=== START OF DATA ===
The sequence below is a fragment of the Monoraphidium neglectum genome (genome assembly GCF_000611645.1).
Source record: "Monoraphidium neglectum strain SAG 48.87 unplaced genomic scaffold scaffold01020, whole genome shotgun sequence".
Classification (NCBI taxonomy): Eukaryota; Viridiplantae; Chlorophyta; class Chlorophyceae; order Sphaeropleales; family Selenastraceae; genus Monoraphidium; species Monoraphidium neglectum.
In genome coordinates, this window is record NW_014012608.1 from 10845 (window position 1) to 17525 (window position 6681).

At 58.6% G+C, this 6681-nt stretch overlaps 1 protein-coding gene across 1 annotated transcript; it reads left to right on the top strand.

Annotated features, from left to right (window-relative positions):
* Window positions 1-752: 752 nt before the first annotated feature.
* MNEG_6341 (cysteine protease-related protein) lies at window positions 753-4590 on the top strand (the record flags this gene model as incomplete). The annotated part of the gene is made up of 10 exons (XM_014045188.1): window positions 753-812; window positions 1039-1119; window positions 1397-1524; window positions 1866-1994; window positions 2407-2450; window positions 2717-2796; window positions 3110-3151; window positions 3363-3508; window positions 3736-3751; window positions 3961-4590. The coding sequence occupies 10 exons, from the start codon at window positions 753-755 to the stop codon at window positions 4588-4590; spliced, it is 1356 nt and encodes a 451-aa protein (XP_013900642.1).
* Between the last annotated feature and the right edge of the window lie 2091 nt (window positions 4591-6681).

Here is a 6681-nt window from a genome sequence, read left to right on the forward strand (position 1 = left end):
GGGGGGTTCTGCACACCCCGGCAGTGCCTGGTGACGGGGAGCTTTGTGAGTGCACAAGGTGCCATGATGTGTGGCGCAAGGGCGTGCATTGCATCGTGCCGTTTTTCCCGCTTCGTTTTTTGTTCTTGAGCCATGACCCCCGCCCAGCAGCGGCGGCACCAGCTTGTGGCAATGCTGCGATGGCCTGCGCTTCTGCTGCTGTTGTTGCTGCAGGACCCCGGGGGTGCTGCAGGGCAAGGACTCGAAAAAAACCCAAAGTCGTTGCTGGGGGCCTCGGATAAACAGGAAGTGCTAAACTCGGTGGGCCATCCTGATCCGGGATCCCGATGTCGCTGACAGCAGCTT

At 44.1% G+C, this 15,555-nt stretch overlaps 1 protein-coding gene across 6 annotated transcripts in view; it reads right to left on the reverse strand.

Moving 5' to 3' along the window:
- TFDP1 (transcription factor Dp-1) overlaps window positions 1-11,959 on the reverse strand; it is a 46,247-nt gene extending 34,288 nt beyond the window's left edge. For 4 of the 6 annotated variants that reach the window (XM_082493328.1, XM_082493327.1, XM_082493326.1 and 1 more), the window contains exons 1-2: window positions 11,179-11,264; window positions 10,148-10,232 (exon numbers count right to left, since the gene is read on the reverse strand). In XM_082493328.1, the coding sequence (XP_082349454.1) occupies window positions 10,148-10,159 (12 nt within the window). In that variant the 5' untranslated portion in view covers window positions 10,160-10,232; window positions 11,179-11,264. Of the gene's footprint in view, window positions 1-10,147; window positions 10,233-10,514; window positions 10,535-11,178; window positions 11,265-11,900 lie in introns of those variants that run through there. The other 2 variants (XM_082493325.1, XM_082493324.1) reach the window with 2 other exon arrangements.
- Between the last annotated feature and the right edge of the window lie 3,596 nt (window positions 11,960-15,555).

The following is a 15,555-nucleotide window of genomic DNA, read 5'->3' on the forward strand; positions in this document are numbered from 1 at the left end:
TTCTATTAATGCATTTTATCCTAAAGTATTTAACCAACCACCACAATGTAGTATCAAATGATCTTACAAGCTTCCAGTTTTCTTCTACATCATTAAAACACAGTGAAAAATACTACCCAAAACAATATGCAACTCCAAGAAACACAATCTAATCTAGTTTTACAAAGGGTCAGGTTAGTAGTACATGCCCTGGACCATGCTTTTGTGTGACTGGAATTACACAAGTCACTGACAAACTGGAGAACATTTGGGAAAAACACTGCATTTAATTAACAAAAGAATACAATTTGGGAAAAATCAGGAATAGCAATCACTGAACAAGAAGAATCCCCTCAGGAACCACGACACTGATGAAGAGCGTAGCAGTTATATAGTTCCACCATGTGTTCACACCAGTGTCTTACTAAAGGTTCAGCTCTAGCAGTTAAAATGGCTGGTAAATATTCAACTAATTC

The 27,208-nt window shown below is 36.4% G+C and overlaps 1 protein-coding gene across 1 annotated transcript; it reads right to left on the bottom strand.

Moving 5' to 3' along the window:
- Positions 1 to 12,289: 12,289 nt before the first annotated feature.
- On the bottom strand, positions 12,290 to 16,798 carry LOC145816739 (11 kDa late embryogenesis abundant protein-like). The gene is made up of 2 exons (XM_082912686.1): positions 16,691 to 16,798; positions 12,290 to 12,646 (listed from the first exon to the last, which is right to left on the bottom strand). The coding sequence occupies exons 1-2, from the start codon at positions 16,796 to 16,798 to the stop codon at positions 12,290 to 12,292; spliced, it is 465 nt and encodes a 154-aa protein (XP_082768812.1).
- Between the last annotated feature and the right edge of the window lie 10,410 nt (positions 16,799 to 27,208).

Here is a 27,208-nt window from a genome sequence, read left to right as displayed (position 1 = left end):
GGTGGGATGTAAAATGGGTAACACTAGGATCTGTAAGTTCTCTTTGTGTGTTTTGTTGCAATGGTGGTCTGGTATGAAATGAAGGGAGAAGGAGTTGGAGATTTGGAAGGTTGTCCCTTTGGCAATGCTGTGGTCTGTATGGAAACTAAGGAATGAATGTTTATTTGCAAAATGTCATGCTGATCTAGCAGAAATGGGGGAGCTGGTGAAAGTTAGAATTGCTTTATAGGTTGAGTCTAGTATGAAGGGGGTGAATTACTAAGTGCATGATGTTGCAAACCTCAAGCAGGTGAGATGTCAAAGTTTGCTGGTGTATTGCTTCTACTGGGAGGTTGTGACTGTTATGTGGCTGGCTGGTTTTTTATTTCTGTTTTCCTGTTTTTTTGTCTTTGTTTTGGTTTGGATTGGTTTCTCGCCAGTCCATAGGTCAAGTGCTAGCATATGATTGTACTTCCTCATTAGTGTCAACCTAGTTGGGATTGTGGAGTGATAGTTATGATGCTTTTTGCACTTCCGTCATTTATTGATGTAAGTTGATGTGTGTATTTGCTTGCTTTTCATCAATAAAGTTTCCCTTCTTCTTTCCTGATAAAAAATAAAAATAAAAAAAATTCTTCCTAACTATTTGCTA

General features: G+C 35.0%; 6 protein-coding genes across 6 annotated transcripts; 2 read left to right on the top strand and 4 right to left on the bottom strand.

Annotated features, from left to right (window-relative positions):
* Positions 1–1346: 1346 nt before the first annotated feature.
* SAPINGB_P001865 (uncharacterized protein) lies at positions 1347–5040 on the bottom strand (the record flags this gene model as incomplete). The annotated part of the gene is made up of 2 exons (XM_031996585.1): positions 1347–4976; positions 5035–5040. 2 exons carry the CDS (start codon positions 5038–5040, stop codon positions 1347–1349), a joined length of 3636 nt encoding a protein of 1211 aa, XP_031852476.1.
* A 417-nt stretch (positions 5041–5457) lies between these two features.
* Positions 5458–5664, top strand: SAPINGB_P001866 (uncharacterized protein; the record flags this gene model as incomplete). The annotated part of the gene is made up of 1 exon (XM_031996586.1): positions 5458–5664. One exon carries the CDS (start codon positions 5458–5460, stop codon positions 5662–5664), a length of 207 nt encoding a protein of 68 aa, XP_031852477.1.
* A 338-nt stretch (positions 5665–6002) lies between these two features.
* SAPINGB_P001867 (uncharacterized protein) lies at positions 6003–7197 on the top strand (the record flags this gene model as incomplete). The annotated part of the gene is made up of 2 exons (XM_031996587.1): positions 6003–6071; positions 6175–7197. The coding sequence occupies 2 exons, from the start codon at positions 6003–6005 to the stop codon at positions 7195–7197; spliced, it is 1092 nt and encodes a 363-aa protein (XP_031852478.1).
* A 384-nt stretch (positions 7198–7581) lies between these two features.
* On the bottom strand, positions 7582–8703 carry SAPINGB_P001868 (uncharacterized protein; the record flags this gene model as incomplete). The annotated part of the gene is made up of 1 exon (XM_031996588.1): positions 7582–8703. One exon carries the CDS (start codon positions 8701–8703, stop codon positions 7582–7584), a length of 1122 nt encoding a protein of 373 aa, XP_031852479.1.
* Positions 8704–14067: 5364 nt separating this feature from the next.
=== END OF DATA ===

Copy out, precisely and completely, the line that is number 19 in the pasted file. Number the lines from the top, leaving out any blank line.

Moving 5' to 3' along the window: